Might the current eruptions in Iceland become worse, affecting Europe – and perhaps our climate?

Summary:   The volcanic eruptions in Iceland reminds how geological events can make the works of man look insignificant.  Fortunately this happens seldom, as we reckon time.   This post discusses the possibility that the current eruption cycle in Iceland might become larger and more destructive.

Much of the media discussion about the odds of the current eruptions becoming far worse comes from “Katla and Eyjafjallajokull Volcanoes“, Erik Sturkell et al, October 2009 — Chapter 2 of volume 13 in the book series Developments in Quaternary Science.   The controversial quote concerns the odds of an eruption from the adjacent and far more powerful volcano Katla (red emphasis added}:

“The neighbouring volcano Eyjafjallajökull has erupted twice, simultaneously with Katla. … The high level of seismicity associated with inflation of the volcano {Katla} during this period suggests that the volcano is close to failure and a new eruption or intrusion event may be initiated if magma flow towards shallow levels resumes.”

Does this accurately describe the situation?  This post provides more detail so that you can decide for yourself.

  1. Abstract of the article
  2. Excerpt from the article
  3. An example of doom-mongering
  4. Other posts about volcanoes, and an Afterword

(1)  Abstract of the article

The Katla volcano is covered by the Mýrdalsjökull ice cap and is currently one of the most active volcanoes in Iceland. It has erupted twenty times the past 1,100 years. The neighbouring volcano Eyjafjallajökull has erupted twice, simultaneously with Katla. As glaciers cover both volcanoes, their eruptions are phreato-magmatic by nature. The volcanoes are located directly south of where surface expressions of the rift cease. Seismically, Katla is one of the most active volcanoes in Iceland, showing an annual cycle in activity, observed from at least 1960 and less pronounced since 2004. From 1999 to late 2004, GPS measurements revealed steady inflation of the volcano, showing uplift and outward horizontal displacement. Until 1990s, Eyjafjallajökull had been seismically quiet for several decades. Seismic activity there was high in 1994 and again in 1999, related to the emplacement of two intrusions.  Source

(2)  Excerpt

The volcanic system of Katla is one of the most active ones in Iceland with at least 20 eruptions within the central volcano and one in its fissure swarm during the past 1,100 years. The volcano is covered mostly by the Myrdalsjokull ice cap … The neighbouring volcano, 25km to the west, is Eyjafjallajokull.  It is currently much less active, with two eruptions during the past 1,100 years, occurring in tandem with Katla eruptions in 1612 and 1821–1823. The erupted volumes from the Eyjafjallajokull volcano have been negligible in historic times and range in the 0.1km3 scale.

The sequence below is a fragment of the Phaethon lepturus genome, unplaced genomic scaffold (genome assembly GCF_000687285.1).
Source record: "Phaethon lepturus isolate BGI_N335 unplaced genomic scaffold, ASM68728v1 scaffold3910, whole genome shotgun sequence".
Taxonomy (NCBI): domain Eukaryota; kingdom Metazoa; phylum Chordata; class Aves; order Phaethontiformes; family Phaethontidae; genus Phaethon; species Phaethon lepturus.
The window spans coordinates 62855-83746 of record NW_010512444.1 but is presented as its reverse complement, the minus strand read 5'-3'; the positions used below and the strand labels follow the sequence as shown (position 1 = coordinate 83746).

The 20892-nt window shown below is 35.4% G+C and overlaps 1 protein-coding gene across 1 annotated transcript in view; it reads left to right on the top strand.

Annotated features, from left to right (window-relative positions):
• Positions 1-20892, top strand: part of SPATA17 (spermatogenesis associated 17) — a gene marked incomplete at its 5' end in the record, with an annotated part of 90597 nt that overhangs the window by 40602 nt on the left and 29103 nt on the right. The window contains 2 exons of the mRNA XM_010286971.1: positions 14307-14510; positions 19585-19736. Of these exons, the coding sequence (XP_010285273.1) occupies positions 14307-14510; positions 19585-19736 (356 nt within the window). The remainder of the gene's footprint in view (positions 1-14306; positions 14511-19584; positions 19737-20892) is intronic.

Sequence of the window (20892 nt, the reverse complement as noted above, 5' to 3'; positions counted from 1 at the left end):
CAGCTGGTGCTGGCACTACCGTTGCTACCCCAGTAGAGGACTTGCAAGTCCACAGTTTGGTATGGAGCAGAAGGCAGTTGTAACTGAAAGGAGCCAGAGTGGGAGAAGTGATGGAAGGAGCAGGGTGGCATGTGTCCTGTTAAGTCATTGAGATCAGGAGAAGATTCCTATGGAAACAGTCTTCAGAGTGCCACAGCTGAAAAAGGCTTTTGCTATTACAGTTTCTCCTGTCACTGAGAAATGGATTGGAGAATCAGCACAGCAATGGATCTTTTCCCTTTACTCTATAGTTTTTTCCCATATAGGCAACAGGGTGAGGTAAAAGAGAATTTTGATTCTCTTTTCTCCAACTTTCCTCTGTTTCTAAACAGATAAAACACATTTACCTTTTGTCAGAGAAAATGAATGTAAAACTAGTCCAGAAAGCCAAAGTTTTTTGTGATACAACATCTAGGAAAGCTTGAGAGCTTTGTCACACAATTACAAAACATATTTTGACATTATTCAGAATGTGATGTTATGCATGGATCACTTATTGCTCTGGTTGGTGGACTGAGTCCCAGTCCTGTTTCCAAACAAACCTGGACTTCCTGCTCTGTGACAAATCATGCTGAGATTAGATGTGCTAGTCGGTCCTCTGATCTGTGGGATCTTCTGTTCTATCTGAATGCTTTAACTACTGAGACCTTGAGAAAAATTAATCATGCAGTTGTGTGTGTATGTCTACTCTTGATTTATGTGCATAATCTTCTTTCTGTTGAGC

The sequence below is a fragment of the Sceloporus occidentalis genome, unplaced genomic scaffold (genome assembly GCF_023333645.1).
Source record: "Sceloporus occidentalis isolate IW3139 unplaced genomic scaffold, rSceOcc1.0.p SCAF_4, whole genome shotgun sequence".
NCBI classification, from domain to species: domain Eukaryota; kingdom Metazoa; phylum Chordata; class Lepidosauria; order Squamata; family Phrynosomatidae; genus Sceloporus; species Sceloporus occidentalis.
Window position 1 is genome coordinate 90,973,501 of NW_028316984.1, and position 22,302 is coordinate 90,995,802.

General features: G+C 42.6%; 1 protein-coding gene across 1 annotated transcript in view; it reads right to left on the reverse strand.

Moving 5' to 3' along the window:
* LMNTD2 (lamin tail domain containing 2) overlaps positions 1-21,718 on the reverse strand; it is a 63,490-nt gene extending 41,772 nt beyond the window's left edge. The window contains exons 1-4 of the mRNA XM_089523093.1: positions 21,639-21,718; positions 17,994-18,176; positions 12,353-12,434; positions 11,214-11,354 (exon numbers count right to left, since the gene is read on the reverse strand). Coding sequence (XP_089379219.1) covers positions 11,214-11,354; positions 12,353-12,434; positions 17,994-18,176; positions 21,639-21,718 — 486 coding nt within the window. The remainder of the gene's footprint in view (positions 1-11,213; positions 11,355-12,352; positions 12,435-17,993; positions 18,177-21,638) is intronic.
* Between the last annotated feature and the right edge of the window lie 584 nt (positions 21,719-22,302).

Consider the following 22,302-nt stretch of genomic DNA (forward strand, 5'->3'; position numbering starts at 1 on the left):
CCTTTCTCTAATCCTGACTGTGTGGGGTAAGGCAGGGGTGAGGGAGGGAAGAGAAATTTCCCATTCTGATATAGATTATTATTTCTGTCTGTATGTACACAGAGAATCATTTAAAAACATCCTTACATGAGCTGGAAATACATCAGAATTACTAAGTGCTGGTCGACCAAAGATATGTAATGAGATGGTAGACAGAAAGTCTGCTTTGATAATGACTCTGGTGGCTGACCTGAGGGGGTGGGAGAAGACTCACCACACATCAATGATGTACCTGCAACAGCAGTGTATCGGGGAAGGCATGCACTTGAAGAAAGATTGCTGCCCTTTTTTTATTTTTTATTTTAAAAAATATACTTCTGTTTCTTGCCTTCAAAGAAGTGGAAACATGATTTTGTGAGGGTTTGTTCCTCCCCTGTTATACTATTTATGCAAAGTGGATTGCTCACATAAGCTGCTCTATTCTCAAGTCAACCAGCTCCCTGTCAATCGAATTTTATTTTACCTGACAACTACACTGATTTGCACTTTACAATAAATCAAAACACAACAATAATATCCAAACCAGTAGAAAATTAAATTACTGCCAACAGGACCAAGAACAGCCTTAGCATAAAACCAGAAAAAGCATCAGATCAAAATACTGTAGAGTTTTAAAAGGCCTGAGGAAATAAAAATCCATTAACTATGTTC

… Katla stands out among Icelandic volcanoes for its high and persistent seismic activity. The only other volcanoes that compare to Katla in this respect are Hengill and Barjarbunga, both of which are located on main branches of the plate boundary.

… The inferred volume of magma accumulated in a shallow magma chamber at Katla during the 1999–2004 inflation period is approximately 0.01 km3. This volume is miniscule compared to the erupted volume in 1918, when about 1 km3 was erupted. The new magma was emplaced at shallow levels within the plumbing system of the Katla volcano. The high level of seismicity associated with inflation of the volcano during this period suggests that the volcano is close to failure and a new eruption or intrusion event may be initiated if magma flow towards shallow levels resumes. New material has been added to the shallow magma chamber, rather small volumes in this case, but this can thermally lubricate the pathways for deeper seated magma and give a fast track for the material to reach the surface. With the volcano in an agitated state, an eruption can take place without prolonged precursory signals.  However, these effects decay with time as the magma solidifies unless new material is added.

Furthermore, the suspected cryptodome can cause explosive volcanism if it ascends above the ground and makes a dome, which can collapse and generate pyroclastic flows, or, if a basaltic magma intrudes into a rhyolitic cryptodome. In addition, basaltic eruptions that take place under the Myrdalsjokull ice cap will be phreato-magmatic. This, together with a possible differentiation of the material in a shallow magma chamber, favours explosive activity, possibly reaching plinian magnitudes.

Plinian means volcanic eruptions similar to that of Mt. Versuvius in AD 79, with gas and ash shot into the stratosphere.  Mount St. Helens (1980) and Krakatoa (1883) are other examples.   See Wikipedia for more about this.

(3)  An example of  doom-mongering (earnest reading of dubious websites can make us dumber)

Katla Earthquake May Presage Next Volcanic Explosion“, Zero Hedge, 17 May 2010 — “As earthquakes tend to not be an indicator of volcanic stability, the most anticipated volcanic explosion in human history may finally be a fact quite soon.”

Here are the facts — for people interested in real information, not fun nonsense:

(4a)  Other posts about volcanoes

  1. About our certain doom from the Yellowstone supervolcano, 11 January 2009
  2. Global warming causes earthquakes and volcanic eruptions (yes, this story is real), 17 April 2010
  3. More about shockwaves of the volcanic kind, 21 April 2010

(4b)  Afterword

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